By Carol Morello
Secretary of State Rex Tillerson made his debut on the world stage Thursday, meeting the Russian foreign minister and urging Moscow to pull back in eastern Ukraine, then signing a joint statement condemning North Korea’s latest ballistic missile test.
He attended almost a dozen meetings with his diplomatic counterparts from the Group of 20 major world economies, all fairly routine for a secretary of state on an overseas trip.
But in one sense it was a landmark day for Tillerson, a former ExxonMobil chief executive with no previous experience in public office. For the first time since addressing employees upon arriving at the State Department two weeks ago, he made a public statement about foreign policy, taking a firm line on Russia and Ukraine. That suggested that the stasis that has gripped the State Department in recent weeks may be ebbing.
The ministerial conference was months in the planning. With the change in administrations in Washington, however, it was not certain Tillerson would attend until it was too late to book a large block of rooms for him and his entourage. So they ended up staying 40 minutes from Bonn, in a large, fading hotel attached to a sanatorium with a casino and thermal baths across the street.
The joint statement on North Korea, issued with South Korea and Japan, repeated the U.S. commitment to defend the two allies by providing “deterrence, backed by the full range of its nuclear and conventional defense capabilities.”
But the centerpiece of Tillerson’s visit was his one-hour meeting with Russian Foreign Minister Sergei Lavrov, the first face-to-face meeting between top U.S. and Russian officials since President Trump was sworn in.
When it was over, Tillerson came out and read aloud a five-sentence statement.
He said they had discussed a “range of issues,” but the only one he mentioned specifically was the ongoing violence in eastern Ukraine. The conflict began when Russia annexed Crimea in 2014, then backed separatists in eastern Ukraine in what has become a grinding, protracted war, despite a deal to end it, called the Minsk agreement.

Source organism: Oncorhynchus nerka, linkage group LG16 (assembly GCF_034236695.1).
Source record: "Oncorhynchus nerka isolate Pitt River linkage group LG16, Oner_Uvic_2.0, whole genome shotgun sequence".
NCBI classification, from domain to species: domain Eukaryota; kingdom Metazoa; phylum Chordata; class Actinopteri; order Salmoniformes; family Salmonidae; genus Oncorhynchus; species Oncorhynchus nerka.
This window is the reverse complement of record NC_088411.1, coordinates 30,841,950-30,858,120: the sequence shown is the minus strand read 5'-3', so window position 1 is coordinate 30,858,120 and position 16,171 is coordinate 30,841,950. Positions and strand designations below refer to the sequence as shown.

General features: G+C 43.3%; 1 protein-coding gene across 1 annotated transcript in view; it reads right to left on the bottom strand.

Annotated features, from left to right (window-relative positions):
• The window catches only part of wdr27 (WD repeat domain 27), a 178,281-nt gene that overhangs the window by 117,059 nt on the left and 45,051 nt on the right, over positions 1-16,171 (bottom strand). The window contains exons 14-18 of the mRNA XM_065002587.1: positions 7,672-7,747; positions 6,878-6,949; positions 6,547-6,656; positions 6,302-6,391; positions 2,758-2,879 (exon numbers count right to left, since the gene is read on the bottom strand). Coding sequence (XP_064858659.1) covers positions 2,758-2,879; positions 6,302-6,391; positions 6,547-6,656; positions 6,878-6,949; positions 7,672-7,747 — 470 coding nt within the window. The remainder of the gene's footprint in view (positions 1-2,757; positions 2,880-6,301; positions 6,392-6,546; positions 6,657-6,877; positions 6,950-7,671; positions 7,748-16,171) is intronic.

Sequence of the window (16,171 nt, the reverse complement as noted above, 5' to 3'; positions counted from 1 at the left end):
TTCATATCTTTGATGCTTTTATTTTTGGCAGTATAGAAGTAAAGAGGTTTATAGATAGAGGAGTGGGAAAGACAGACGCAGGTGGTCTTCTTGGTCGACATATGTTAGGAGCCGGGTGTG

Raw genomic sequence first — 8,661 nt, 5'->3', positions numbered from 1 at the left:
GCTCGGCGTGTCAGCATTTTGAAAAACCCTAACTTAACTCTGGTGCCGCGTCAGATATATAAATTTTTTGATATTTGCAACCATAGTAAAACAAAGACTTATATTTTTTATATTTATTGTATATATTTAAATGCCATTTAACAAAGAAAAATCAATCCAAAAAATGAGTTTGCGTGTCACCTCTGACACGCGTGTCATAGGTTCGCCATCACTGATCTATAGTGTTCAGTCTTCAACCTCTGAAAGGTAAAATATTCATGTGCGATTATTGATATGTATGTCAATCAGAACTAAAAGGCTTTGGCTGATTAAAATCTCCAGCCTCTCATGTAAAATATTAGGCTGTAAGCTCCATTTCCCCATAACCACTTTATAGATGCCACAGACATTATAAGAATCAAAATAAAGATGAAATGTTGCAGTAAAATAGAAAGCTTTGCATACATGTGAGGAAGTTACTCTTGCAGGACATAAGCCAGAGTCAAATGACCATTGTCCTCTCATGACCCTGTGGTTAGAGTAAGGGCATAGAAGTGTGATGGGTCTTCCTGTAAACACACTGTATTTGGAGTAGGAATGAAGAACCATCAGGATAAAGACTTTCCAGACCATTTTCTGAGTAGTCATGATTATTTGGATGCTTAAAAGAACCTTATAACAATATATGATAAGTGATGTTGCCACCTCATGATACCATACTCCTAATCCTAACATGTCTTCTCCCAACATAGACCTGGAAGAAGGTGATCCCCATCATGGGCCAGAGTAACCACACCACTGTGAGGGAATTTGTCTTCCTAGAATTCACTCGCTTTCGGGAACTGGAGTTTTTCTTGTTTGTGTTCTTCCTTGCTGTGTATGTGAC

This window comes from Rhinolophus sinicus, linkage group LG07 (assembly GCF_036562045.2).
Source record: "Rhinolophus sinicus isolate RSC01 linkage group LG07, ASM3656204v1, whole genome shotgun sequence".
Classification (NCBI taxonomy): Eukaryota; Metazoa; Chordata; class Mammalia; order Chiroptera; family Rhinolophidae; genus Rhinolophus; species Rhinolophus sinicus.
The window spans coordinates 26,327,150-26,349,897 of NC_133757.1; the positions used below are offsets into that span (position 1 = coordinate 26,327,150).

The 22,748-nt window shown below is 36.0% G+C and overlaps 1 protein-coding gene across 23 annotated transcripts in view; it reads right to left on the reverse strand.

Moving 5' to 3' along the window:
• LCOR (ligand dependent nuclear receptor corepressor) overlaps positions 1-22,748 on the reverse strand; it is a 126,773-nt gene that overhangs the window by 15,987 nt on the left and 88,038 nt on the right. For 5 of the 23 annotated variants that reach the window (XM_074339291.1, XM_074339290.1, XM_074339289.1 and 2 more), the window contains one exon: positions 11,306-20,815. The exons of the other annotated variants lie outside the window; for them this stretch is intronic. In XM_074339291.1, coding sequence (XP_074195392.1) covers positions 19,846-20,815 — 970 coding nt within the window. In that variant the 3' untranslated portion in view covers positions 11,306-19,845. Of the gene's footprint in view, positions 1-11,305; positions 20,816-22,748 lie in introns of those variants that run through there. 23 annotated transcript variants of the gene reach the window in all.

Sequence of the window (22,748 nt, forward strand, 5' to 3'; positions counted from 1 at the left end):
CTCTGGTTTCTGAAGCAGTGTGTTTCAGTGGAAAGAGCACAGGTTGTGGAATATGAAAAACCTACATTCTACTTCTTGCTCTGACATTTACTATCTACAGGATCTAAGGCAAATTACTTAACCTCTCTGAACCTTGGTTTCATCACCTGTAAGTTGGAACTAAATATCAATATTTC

In Brussels on Thursday, Defense Secretary Jim Mattis said Russia must “prove itself” before the United States agrees to any military cooperation. In Bonn, Tillerson delivered a more nuanced message.
“As I made clear in my Senate confirmation hearing, the United States will consider working with Russia when we can find areas of practical cooperation that will benefit the American people,” he said. “Where we do not see eye to eye, the United States will stand up for the interests and values of America and her allies. As we search for new common ground, we expect Russia to honor its commitment to the Minsk agreements and work to de-escalate the violence in Ukraine.”
British Foreign Secretary Boris Johnson took much the same view of Russia in his meeting with Tillerson.
“You’ve got to engage with Russia, but you’ve got to engage in a very guarded way,” Johnson told the BBC. “You’ve got to beware of what they’re up to, and there’s no question that when you look at Russian activity on the cyber front, when you look at what they’re doing in the western Balkans, when you look at what’s been happening in Ukraine, you’ve got to be very, very cautious. And so I think it’s entirely right to have a dual-track approach.”
Lavrov, known for his wiles, managed to suggest Russia is innocent of accusations it has meddled in U.S. politics. He brushed off a question about the seeming disorder in Washington, saying, “You should know we do not interfere in the domestic matters of other countries.”
The meetings were not without small, awkward moments.
Reporters allowed in briefly when Tillerson and Lavrov started talking were ushered out while Tillerson was just starting to greet Lavrov. Though the handler seeming to push a cameraman out of the way was Russian, Lavrov turned to Tillerson and asked, “Why do they shoosh them out?”
A neophyte as a public official, Tillerson already seems to have developed a jaundiced view of reporters, which might explain why he ignored most of the foreign policy questions reporters doggedly asked at the start of almost every meeting.
A reporter allowed in briefly for Tillerson’s meeting with Johnson asked how turmoil in Washington would affect the transatlantic alliance. Johnson did not answer. But as journalists were leaving, he asked whether his and Tillerson’s remarks were still being recorded.
Tillerson advised him, “They never give up.”
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